Years after militia raid, fear still grips Darfur village

A Sudanese woman carries her baby on her back as she works in the village of Shattaya in Darfur region, following her return home after over a decade of being displaced. (AFP)
Updated 19 October 2019

Years after militia raid, fear still grips Darfur village

  • Villagers complain that armed men are still in the area, and that lands confiscated by Arab pastoralists have not been returned

SHATTAYA/SUDAN: Sudanese farmer Suleiman Yakub vividly remembers the day he was hung from a tree and left to die by militiamen who attacked his village in Darfur, killing, looting and burning.
“Villagers were executed in front of me,” said Yakub, 59, a resident of Shattaya village, which was attacked by the notorious Janjaweed militia in February 2004 when the conflict in Sudan’s western region of Darfur was at its peak.
“I was handcuffed and hung from a tree with a rope around my neck, but I survived,” he said, showing the scar on his neck. “We still don’t feel safe.”
The fighting in Darfur erupted in 2003 when ethnic African rebels took up arms against Khartoum’s then government of now-ousted leader Omar Bashir, alleging racial discrimination, marginalization and exclusion.
Khartoum responded by unleashing the Janjaweed, a group of mostly raiding nomads that it recruited and armed to create a militia of gunmen who were often mounted on horses or camels.
They have been accused of applying a scorched earth policy against ethnic groups suspected of supporting the rebels, raping, killing, looting and burning villages.
The campaign earned Bashir and others arrest warrants from the International Criminal Court (ICC).
About 300,000 people have been killed and 2.5 million displaced in the conflict, the UN says.
Thousands of peacekeeping troops from a joint UN-African Union mission were deployed in 2007 to curb the conflict, but their numbers have been gradually reduced since mid-2018 as the conflict has subsided.
Many Shattaya residents, like Yakub, have tentatively started to return to their homes, made of mud brick and thatch, after living in run-down camps for years.
Their village was one of those that faced the brunt of the attack unleashed by the Janjaweed in the early years of the conflict.
Residents say about 1,800 villagers were killed when gunmen on horses, camels and motorcycles tore through the village, firing guns and rocket-propelled grenades.
The Hague-based ICC has charged Bashir with war crimes, crimes against humanity and genocide for abuses in Darfur, including for atrocities committed in Shattaya.
Bashir was ousted by his army in April after months of nationwide protests against his iron-fisted rule of three decades.

NUMBER

300,000 - people were killed and 2.5 million displaced in the conflict that erupted in 2004.

But tensions remain over land ownership in Darfur, and those responsible for the war’s darkest years have not been brought to justice.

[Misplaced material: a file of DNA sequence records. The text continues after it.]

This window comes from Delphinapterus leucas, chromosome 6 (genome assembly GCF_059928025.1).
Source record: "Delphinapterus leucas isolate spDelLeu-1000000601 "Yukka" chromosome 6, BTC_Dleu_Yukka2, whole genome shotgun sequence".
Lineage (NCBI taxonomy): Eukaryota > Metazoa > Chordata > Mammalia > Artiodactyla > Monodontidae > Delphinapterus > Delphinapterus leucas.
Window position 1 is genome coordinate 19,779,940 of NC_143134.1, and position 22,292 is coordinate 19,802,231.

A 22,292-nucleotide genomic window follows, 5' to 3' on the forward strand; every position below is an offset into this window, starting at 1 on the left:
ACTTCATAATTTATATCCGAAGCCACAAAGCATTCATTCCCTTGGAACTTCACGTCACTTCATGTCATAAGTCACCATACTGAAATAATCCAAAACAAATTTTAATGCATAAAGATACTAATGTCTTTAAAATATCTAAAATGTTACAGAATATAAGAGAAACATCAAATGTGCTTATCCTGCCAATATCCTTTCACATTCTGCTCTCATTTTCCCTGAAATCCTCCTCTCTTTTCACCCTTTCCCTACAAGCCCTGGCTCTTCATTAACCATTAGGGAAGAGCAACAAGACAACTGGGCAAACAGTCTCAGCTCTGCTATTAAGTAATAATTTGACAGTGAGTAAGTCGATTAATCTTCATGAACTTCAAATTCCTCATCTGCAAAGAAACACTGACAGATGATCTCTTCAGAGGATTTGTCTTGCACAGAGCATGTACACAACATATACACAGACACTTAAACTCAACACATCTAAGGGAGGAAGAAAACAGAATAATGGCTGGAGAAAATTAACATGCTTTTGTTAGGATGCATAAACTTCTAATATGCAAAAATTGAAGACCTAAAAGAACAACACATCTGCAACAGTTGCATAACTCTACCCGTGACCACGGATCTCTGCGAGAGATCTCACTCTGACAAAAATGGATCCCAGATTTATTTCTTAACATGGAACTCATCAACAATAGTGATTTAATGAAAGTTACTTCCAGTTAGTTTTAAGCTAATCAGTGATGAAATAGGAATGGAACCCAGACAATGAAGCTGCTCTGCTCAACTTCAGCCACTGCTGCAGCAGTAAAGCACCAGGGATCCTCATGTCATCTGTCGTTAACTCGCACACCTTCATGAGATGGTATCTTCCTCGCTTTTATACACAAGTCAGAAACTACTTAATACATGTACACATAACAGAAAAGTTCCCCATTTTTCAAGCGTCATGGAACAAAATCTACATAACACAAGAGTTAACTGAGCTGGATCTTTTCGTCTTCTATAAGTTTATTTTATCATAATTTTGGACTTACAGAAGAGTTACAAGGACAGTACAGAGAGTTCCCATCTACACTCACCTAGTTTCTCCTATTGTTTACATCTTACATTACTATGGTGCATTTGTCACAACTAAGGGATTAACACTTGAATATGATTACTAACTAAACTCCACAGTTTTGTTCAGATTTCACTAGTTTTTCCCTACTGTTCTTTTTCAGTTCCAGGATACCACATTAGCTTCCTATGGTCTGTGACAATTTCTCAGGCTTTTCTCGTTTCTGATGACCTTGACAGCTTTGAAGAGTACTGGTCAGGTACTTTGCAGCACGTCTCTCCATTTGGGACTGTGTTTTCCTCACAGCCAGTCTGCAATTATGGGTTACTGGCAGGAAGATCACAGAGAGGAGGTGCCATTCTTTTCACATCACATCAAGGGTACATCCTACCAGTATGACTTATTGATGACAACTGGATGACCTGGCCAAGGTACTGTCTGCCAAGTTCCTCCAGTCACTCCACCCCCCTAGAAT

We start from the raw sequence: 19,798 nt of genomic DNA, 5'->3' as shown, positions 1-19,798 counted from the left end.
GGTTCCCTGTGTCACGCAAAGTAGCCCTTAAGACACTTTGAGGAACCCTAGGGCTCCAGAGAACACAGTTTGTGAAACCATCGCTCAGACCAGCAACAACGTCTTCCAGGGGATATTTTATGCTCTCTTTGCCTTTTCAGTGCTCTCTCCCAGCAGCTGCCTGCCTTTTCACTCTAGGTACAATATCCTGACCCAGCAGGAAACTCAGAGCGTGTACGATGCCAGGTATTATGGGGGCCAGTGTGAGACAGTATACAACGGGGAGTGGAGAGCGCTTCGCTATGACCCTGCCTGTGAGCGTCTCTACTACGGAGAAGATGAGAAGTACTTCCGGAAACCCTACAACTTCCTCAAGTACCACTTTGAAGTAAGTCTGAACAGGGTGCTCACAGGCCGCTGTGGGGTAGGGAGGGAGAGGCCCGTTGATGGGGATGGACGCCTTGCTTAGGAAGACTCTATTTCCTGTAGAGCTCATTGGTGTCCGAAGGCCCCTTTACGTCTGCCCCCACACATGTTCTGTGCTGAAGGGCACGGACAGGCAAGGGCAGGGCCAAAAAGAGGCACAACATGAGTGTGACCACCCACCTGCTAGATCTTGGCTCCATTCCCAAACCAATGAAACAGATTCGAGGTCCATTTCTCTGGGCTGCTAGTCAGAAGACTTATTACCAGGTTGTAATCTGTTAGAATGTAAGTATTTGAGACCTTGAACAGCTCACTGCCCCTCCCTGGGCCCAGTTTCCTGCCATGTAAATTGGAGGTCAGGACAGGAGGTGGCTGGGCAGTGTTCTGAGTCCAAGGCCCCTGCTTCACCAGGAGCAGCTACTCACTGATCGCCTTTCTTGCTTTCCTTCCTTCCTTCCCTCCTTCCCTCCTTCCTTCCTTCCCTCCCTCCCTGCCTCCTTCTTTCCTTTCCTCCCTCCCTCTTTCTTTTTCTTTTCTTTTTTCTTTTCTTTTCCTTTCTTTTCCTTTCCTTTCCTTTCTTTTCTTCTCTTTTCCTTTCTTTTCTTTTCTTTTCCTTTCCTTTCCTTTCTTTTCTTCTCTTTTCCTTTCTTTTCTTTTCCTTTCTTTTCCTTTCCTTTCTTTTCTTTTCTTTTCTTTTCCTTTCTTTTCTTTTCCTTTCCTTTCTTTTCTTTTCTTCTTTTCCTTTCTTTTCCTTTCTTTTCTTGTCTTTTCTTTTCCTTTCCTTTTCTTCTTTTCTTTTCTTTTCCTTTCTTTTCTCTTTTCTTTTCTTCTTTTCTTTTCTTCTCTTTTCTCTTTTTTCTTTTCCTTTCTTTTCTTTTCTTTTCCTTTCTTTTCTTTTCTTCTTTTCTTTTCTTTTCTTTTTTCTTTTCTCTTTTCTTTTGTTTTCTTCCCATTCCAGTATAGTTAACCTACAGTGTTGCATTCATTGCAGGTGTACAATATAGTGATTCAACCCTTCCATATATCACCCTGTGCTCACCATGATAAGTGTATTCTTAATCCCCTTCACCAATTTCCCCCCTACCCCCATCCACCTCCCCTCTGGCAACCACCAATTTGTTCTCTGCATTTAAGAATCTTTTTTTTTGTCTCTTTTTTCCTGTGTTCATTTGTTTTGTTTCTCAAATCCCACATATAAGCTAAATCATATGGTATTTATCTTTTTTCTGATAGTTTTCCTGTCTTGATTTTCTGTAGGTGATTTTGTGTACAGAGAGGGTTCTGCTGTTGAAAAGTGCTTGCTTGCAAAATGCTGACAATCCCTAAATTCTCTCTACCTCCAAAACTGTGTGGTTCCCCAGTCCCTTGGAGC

Sudan’s new authorities who came to power after Bashir’s overthrow have vowed to end the conflict in Darfur as well as in the states of Blue Nile and South Kordofan.
They are holding peace talks this week in Juba, the capital of South Sudan, with three rebel groups who fought Bashir’s forces in these regions.
After more than 15 years, the brutality unleashed on Shattaya, whose residents are mainly from the African Fur tribe, is still evident.
Most houses in Shattaya are severely damaged and charred, with residents who have returned living in make-shift shelters, an AFP correspondent who visited the village reported.
The road to Shattaya is unpaved and dusty, and riddled with pools of muddy water.
Villagers complain that armed men are still in the area, and that lands confiscated by Arab pastoralists have not been returned.
“We have not got back our farm,” said Mohamed Izhak, 29, who claims his family owned a lemon and orange orchard on the outskirts of the village.
Izhak returned to Shattaya last year, after living in a camp for years alongside tens of thousands of people displaced by the conflict.
Izhak said his father, two brothers and three uncles were killed in the 2004 attack.
“We don’t feel safe, even now ... we are unable to build proper homes, we are living in small shelters made from plastic and dry grass.”
Hajj Abdelrahman, 63, lives in a room that survived the destruction of his home.
When he returned to Shattaya, he found pastoralists occupying his family’s farm.
“The farm is destroyed, they have cut the trees,” Abdelrahman told AFP, adding that he was wary of talking to the pastoralists “because they are armed.”
“They are not stealing our livestock anymore, but if they are not disarmed we will not feel fully secure. We also want our land back.”
Many villagers are planting vegetables just outside what is left of their houses, hoping that one day they will get their farms back.
“I have my farm outside the village, but I cannot go there because I don’t feel safe,” Siddiq Youssef told AFP.